Now, hate yourself for agreeing with a philosopher who wants us to let a baby drown and  Jewish child die. Infanticide and genocide! We fell for literal infanticide and genocide. We became dirty complicit deontologists and we didn’t even know it.

How foolish we are. How wrong. We’ll never fall for anything again.

Until we talk about John Stuart Mill and fall for utilitarianism. We are faced with yet another reference to both Nazi Germany and a dead baby via a mutation of the now-infamous trolley problem. A mother is hiding with several others and her baby while the building that houses their secret hiding spot is raided by murderous authorities. The baby starts to cry and will not stop. To smother or not to smother? If she does, everyone but the baby lives. If she doesn’t, everyone including the baby dies.

And so the cycle continued for three academic years. I graduated an uncertain and more broken person. Gotcha!-style ethical discourse didn’t make me that way, but it strengthened my resolve to never be duped again. The only way to do that is to accept nothing and find the flaws in everything, starting with yourself.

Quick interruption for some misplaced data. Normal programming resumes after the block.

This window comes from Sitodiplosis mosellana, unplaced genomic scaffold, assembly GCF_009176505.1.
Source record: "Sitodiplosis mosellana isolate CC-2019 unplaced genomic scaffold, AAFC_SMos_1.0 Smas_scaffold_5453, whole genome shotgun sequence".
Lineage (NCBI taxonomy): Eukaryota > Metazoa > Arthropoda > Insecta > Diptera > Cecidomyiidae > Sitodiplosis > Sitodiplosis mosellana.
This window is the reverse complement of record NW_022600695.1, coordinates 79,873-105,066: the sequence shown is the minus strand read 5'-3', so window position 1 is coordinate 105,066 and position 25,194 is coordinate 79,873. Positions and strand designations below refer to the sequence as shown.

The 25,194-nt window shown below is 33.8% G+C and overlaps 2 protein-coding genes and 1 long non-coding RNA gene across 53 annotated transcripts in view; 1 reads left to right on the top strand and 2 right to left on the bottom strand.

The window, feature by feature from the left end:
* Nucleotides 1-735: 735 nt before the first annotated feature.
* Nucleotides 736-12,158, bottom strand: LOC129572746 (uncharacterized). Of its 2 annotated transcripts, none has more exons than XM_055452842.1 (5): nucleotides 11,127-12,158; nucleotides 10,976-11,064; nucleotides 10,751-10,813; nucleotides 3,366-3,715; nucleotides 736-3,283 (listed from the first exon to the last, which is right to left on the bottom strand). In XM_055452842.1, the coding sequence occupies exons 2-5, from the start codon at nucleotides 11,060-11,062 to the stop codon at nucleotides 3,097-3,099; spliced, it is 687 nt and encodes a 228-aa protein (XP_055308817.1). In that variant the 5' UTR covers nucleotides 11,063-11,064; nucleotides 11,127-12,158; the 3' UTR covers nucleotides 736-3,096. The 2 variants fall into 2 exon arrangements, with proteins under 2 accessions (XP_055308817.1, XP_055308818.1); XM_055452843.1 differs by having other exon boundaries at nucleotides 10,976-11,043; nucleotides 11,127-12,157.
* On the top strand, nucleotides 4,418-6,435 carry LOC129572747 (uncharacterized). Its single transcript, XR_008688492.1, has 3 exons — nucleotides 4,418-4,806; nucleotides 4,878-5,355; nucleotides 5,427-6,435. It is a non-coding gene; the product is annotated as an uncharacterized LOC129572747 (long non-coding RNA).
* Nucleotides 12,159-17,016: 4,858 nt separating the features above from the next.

You can only be utterly wrong so many times about what feels like everything before you give up on trying to be certain about anything. You don’t so much view the world as survey it for threats, existential and otherwise. You don’t actually build arguments, you counter the counter-arguments before they are even said. You appear impressively psychologically resilient and intellectually nimble to others. You even believe that about yourself for just long enough to hold it together.

The Chorus Speaks

You are Socrates, knowing only that you know nothing about everything.

You are Zeno, never actually successfully moving from one point to another — though your eyes constantly rove in search of the vulnerability in everything.

You are Zarathustra, come to tell them all of the Good Word of Nothing by gibbering about everything.

You stand for nothing. You speak with uncertainty of everything. You are nothing.

The Beginning